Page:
View Description Hide DescriptionThe optical absorptionspectra of single‐crystal and Tm^{3+} in have been studied in the range from 2500 to 8000 Å at 4.2 and 77°K. Nine [SL]‐J levels were identified including ^{3} P _{2,1,0}, ^{1} I _{6}, ^{1} D _{2}, ^{1} G _{4}, ^{3} F _{2,3,4}. The vibronic, electronic, and temperature‐dependent absorption lines of these multiplets were identified and tabulated. The spectra were studied as a function of magnetic field strength and as a function of orientation in the magnetic field.Zeemanabsorption, paraelectric resonance, and zero‐magnetic field optical absorptionspectra all indicate a nearly accidental degeneracy in the ground state of tripositive thulium in the octahydrated sulfate salts. The magnetic moment was found to lie in the rectangular plane formed by the crystal's macroscopic habit and inclined at an angle of 46° with respect to the crystal's major habit direction. The crystalline lattice of these salts was found to possess magnetically inequivalent sites. The optical spectra arising from thulium ions in both sites are indistinguishable, but the application of an external magnetic field revealed that the local ionic magnetic moments in these two kinds of sites are inclined at a relative angle of approximately 60°. The observed splitting factor for thulium ions in both sites was found to be 13.4 Lorentz units. The principle features of the magnetic properties of these salts were confirmed by anisotropicparamagneticsusceptibilitymeasurements.

Location of Energy Barriers. IV. Effect of Rotation and Mass on the Dynamics of Reactions
View Description Hide DescriptionIn Paper I of the present series a study was made of the effect of barrier location on the dynamics of thermoneutral reaction, for which the atomic masses were m _{A}=m _{B}=m _{C}. Two contrasting potential‐energy hypersurfaces were used; on ``surface I'' the crest of the 7 kcal mole^{−1} energy barrier was slightly displaced into the entry valley of the collinear energy surface, whereas on ``surface II'' the crest of the barrier was displaced by the same amount into the exit valley. Precisely the same potential‐energy hypersurfaces have been used in the present work as were used in Paper I. The present work was undertaken to examine the effect (a) of the inclusion of a small but significant amount of rotational energy in the reagents, and (b) of a change in reagent masses from the extreme case to the opposite extreme . [These mass combinations were identified as extreme cases, the former giving rise to the ``light‐atom anomaly'' and the latter to a maximum of ``mixed energy release,'' in earlier work, see J. Chem. Phys. 44, 1168 (1966)]. The qualitative generalizations introduced in Paper I are found to remain valid despite the introduction of variables (a) and (b), above. Of these generalizations the most important is that reagent translational energy favors reaction on surface I, whereas reagent vibration is the most favorable to reaction on surface II. If barrier location on the ``diagnostic'' collinear potential‐energy surface is to be used as an approximate quantitative guide to reactiondynamics, then the diagnostic surface should be the scaled collinear surface appropriate to the particular mass combination.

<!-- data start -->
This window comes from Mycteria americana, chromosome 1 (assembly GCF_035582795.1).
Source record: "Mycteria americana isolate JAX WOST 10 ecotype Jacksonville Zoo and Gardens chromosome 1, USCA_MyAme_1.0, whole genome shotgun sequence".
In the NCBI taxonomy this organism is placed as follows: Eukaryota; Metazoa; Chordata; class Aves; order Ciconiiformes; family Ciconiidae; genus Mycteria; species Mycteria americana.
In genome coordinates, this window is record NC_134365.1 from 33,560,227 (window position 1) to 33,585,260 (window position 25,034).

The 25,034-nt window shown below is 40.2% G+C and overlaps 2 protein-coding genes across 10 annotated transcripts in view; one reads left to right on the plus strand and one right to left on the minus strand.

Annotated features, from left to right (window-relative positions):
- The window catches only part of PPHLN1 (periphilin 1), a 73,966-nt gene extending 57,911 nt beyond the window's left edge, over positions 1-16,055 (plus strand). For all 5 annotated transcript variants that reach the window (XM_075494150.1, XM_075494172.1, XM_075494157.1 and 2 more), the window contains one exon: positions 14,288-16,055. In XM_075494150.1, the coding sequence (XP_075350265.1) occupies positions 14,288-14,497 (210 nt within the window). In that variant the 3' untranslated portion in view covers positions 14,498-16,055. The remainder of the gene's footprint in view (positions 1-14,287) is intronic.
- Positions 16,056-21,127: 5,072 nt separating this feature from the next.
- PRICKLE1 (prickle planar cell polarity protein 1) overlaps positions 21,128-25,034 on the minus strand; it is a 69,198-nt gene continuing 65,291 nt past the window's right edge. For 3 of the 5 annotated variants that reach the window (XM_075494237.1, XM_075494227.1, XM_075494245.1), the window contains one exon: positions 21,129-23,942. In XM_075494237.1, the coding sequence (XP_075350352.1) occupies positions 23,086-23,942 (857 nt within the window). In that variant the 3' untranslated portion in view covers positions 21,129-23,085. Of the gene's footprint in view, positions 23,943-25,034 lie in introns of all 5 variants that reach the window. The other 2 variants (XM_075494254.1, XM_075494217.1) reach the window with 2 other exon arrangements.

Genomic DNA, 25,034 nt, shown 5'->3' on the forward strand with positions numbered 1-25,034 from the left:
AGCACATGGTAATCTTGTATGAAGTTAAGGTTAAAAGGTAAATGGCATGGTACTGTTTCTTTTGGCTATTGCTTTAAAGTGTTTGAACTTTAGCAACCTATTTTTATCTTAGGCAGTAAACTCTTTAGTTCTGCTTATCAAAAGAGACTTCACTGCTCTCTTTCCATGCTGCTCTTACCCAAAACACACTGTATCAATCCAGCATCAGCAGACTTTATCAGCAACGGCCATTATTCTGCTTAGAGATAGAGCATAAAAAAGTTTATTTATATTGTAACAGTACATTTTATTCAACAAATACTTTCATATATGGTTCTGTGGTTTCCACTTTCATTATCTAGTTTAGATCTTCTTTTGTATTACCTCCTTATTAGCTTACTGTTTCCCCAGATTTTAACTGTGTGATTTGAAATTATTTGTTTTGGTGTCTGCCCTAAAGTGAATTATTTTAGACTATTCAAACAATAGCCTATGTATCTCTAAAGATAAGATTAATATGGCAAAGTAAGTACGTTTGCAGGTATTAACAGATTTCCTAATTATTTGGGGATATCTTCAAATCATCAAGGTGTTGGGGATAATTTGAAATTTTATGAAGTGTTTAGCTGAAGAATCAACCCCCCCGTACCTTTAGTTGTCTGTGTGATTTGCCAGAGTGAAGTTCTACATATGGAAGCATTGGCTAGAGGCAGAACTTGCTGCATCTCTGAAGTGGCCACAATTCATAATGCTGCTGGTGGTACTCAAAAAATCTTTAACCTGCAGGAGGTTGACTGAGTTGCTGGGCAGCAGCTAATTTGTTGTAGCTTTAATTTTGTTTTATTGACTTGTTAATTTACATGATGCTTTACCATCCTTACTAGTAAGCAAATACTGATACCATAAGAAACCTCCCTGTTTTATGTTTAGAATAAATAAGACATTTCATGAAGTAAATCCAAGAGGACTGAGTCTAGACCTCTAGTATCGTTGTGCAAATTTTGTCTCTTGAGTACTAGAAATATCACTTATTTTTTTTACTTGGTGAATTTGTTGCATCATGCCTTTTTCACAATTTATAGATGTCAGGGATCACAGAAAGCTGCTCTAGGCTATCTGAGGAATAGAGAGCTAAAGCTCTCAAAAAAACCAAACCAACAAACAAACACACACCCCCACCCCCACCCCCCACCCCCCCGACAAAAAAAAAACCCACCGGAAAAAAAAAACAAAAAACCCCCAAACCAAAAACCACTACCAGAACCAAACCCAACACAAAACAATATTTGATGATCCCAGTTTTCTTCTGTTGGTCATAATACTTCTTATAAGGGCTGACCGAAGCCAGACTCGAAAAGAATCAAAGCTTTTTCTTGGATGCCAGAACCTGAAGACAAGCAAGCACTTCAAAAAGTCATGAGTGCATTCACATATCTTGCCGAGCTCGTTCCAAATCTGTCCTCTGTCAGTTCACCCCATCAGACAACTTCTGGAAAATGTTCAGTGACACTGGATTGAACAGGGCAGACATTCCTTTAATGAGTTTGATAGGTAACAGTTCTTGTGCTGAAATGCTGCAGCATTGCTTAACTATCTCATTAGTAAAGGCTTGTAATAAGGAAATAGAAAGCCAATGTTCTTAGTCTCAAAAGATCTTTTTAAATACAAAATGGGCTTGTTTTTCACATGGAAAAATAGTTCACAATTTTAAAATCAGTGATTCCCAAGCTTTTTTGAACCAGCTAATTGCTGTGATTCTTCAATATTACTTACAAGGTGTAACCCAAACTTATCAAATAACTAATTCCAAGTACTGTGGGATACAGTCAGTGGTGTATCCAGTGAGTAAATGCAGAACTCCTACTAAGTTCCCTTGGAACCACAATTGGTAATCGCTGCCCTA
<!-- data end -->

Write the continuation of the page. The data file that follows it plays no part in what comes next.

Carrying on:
Spin—Spin Coupling in Magnetically Condensed Complexes. XII. The Ground State of Tetrakis (N, N′‐dimethylglyoximato) dicopper (II)
View Description Hide DescriptionThe ground state of tetrakis (N, N′‐dimethylglyoximato) dicopper (II) is shown to be of triplet multiplicity with the first excited state being a singlet, at 29.8 cm^{−1} higher in energy. EPR measurements confirm the existence of spin—spin interactions, and a value of D=0.0340 cm^{−1} was obtained from the half‐field line, H _{min}. The other g values obtained from the triplet state spectra were and . Cryomagnetic measurements in the low‐temperature range (4.2–55°K) in conjunction with a best fitting procedure yielded the following values for the magnetic parameters: and . A superexchange mechanism via the σ orbitals of the bridge is proposed to account for the experimental findings. This mechanism includes both intra‐atomic direct exchange and interatomic electron transfer.

Pressure‐Consistent Integral Equations
View Description Hide DescriptionThe behavior of the Hurst and Rowlinson—Carley—Lado pressure‐consistent equations for the Lennard‐Jones (6–12), hard‐sphere, and Gaussian potentials and their dependence on the adjustable parameters m and φ are discussed. Numerical solutions of the Hurst and Rowlinson—Carley—Lado equations are compared with the Percus—Yevick, PY2, hypernetted chain, and Monte‐Carlo results. It is shown that the pressure‐consistent equations are more satisfactory for the hard‐sphere potential than the Lennard‐Jones potential.

Moments of NMR Absorption Lines from the Free Induction Decay or Echo of Solids
View Description Hide DescriptionA new method is presented for determining the moments of nuclear magnetic resonance absorption lines from the shape of either the free induction decay or that of the echo. Unlike previously used techniques, this method does not require the assumption of an analytic function for the line shape or the fitting of the experimental decay with a polynomial. A fast, suitably precise and numerically stable algorithm has been developed for performing the integration required by the new method.

Water Cluster Formation Rates of NO^{+} in He, Ar, N_{2}, and O_{2} at 296°K
View Description Hide DescriptionReaction rates of NO^{+} and its hydrates, , with water were measured in a flow system. The mechanism for conversion of NO^{+} hydrates to H_{3}O^{+} hydrates was confirmed, and rate constants for the sequence of six clustering, redissociation, and rearrangement reactions were determined for each of the four carrier gases He, Ar, N_{2}, and O_{2}.

Non‐Steady‐State, Hot Wire, Thermal Conductivity Apparatus